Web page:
Montana of the 1920s may be the land of wide open spaces, but in Book-It Repertory’s reverent and moving adaptation of Ivan Doig’s novel, Prairie Nocturne, the prairie town is crowded with ghosts.
For singing teacher Susan Duff (eloquently played by Book-It co-founder Myra Platt), the spirit of her crusty Scots father lingers, along with the memories of her dashed affair with wealthy ranch scion Wes Williamson.
The most arresting ghost is that of Angeline Rathbun, the late mother of Monty, Wes’s African-American chauffer. Through the actress Faith Russell’s strong voice, she haunts with the singing of spirituals, providing her son with rooting as he pursues his own musical goals.
The bond between Susan and Monty of song and ambition is the core of Doig’s story, set in a West whose frontier days have barely passed. And as lessons proceed and Monty improves, their relationship grows, prompting the ill-willed speculations of the townsfolk.
As Monty, Geoffrey Simmons provides a genuine tone of eagerness to practice his art while exercising a wariness of the racial tripwires that risk a snare. When Simmons unleashes the fullness of his rich vocal talents as the story permits, we have no doubt of Monty’s destiny.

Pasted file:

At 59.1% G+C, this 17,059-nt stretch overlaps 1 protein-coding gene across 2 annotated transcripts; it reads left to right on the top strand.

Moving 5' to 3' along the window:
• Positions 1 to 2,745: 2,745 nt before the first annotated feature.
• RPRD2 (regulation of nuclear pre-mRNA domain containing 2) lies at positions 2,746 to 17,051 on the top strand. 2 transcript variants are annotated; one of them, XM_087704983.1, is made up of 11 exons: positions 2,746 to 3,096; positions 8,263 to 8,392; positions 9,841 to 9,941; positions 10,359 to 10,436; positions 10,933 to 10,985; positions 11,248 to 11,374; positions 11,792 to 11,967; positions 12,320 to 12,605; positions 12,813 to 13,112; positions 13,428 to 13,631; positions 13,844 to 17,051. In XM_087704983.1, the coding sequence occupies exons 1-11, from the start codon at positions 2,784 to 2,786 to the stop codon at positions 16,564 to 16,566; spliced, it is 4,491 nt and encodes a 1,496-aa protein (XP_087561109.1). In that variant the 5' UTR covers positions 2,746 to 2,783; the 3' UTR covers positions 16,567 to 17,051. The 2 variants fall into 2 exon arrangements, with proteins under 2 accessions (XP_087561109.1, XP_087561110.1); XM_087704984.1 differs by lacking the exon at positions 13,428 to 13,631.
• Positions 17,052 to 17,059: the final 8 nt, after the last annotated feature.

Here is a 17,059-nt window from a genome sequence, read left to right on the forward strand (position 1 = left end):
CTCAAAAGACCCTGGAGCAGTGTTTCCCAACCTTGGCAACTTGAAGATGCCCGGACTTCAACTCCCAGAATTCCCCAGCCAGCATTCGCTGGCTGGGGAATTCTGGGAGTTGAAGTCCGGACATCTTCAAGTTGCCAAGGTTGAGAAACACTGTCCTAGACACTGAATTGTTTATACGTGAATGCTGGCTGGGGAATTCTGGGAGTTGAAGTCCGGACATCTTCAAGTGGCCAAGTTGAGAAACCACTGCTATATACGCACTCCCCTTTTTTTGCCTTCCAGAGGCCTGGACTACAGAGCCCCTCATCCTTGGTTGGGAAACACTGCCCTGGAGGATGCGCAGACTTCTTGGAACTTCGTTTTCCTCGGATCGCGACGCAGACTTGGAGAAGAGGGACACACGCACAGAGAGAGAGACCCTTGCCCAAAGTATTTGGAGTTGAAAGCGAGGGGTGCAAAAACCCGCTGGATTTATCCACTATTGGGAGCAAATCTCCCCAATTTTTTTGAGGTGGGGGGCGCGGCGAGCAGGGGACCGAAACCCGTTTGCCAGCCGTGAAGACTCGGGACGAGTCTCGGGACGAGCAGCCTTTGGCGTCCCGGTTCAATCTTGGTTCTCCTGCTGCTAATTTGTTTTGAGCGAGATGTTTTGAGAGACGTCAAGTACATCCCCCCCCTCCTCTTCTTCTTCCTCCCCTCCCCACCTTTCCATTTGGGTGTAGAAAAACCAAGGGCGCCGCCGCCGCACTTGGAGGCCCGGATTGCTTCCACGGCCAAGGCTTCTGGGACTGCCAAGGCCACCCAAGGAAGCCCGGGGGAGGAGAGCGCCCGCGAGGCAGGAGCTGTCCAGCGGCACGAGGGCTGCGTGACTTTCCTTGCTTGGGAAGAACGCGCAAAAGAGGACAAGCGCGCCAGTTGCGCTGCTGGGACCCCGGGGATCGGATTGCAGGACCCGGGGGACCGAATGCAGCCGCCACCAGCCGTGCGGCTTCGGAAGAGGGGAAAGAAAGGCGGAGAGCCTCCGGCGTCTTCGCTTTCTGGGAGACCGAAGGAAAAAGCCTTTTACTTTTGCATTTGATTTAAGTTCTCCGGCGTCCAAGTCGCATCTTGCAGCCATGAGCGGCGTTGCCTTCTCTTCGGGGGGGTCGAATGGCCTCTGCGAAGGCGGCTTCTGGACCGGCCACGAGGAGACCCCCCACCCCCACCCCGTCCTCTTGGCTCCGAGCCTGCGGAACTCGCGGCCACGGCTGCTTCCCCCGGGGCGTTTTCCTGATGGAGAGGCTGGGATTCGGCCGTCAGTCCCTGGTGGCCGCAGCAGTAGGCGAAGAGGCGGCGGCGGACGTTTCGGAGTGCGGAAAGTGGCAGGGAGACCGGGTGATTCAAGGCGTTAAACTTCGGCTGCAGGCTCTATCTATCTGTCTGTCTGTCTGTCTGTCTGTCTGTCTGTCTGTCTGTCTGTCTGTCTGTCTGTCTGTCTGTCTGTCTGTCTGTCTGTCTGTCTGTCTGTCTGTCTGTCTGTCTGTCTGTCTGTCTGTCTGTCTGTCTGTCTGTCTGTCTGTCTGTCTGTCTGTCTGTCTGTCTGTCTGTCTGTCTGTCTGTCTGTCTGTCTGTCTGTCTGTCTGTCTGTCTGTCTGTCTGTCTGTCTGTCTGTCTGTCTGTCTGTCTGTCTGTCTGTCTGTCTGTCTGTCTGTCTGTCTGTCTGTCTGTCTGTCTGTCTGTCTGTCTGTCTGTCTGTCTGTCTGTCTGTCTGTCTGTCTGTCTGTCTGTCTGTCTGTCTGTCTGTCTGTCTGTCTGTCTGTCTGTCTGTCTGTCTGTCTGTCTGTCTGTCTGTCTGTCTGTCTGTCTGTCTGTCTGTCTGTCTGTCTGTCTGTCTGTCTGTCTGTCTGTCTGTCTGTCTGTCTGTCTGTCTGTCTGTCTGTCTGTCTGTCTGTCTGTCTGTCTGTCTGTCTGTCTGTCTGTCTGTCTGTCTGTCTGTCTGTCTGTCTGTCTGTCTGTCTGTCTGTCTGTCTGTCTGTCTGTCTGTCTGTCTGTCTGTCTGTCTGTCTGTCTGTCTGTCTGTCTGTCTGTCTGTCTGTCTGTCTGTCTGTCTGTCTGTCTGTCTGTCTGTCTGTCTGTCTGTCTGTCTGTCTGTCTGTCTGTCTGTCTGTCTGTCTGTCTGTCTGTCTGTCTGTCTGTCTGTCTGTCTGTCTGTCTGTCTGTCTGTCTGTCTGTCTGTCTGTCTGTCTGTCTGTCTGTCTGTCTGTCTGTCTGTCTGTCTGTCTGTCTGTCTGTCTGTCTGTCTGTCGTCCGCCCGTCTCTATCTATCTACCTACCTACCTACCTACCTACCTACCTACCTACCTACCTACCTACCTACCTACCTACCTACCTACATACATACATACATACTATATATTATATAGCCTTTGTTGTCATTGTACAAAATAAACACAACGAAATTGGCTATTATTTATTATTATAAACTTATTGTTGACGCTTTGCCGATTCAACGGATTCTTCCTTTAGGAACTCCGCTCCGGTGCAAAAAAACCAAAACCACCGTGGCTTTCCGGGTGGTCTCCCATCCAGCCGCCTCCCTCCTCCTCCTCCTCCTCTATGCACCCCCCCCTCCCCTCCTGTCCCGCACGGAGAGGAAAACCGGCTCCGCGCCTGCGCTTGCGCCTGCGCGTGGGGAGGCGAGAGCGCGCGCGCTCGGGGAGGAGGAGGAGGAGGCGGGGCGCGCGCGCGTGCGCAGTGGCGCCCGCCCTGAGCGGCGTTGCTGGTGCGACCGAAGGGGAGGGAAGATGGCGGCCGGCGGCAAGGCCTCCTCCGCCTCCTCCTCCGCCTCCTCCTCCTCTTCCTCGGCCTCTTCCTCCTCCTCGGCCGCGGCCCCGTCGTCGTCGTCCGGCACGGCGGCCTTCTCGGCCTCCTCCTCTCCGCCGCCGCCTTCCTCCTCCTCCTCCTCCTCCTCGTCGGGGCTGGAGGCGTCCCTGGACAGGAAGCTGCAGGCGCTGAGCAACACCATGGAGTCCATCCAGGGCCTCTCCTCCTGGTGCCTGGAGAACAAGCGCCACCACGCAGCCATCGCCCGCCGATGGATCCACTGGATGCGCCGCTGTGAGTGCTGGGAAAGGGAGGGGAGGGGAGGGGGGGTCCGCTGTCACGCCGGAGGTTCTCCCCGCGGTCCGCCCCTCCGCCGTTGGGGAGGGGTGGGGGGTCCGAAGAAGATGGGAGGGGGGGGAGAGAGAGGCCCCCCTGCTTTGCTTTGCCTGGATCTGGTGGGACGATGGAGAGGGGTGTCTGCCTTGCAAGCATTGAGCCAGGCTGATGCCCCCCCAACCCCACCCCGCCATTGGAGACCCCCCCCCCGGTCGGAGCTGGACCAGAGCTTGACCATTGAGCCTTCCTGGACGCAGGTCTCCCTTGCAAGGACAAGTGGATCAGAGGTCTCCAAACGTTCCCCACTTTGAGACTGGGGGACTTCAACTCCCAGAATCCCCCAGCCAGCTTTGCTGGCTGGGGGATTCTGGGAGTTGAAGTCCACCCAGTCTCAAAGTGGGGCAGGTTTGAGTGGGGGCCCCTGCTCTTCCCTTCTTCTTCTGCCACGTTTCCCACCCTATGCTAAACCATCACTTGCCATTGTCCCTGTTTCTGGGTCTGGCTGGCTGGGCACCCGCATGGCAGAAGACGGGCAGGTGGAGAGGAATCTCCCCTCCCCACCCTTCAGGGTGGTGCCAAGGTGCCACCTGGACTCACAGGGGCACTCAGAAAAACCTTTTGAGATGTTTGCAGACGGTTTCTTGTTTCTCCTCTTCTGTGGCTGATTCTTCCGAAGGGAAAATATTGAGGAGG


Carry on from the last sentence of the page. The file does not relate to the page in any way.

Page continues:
But the hatred from others that Monty’s partnership with Susan sparks prompts the appearance of another specter, his former Buffalo Soldier father that had mysteriously vanished. It inspires his own dash to the east, finding success in the clubs of the Harlem Renaissance.
While that growing and troubled friendship centers the story, this is as much a tale of a place and its people, and director Laura Ferri largely meets the challenge of working on such a large canvas. Andra Bryn Bush’s set captures the rough-hewn spirit of Big Sky Country, which a large population of no-nonsense Scots and Swedes move across, shifting time frequently to tell the full story.
Not surprisingly, music weaves much of it together, not only with the spirituals that fuel Monty’s soul, but the songs of the Scottish “auld country” and Chopin’s piano meditations. These reflect the traditions that Montana’s people have brought from elsewhere, informing new creations, such as Susan’s own Prairie Nocturne composition.
The real ghosts that lurk over the production, however, are Ivan Doig’s other books. The 2003 novel is the fifth in a long saga centered on the McCaskills (who make a welcome appearance here too), from the latter days of settlement, where Susan and Wes are also key characters. Adapter Elena Hartwell does a formidable job, but one inherently feels the weight of the epic backstory. For Doig’s fans, it’s a treat, while for others the dramaturgy in the lobby is essential.
Still, Book-It skillfully brings Doig’s lyrical text to the stage, parsing the rich story with elegance. It leaves you wanting more, rather than less, by the desire to start reading the rest of Doig’s novels.
Book-It Repertory’s “Prairie Nocturne” runs through March 4 at the Center House Theater in Seattle Center. Tickets: $22-$44; (206) 216-0833 or www.book-it.org.
Pictured above: Former ranch hand Monty Rathbun (Geoffery Simmons) is a hopeful singer who comes to Susan Duff for lessons. Photo by Alan Alabastro.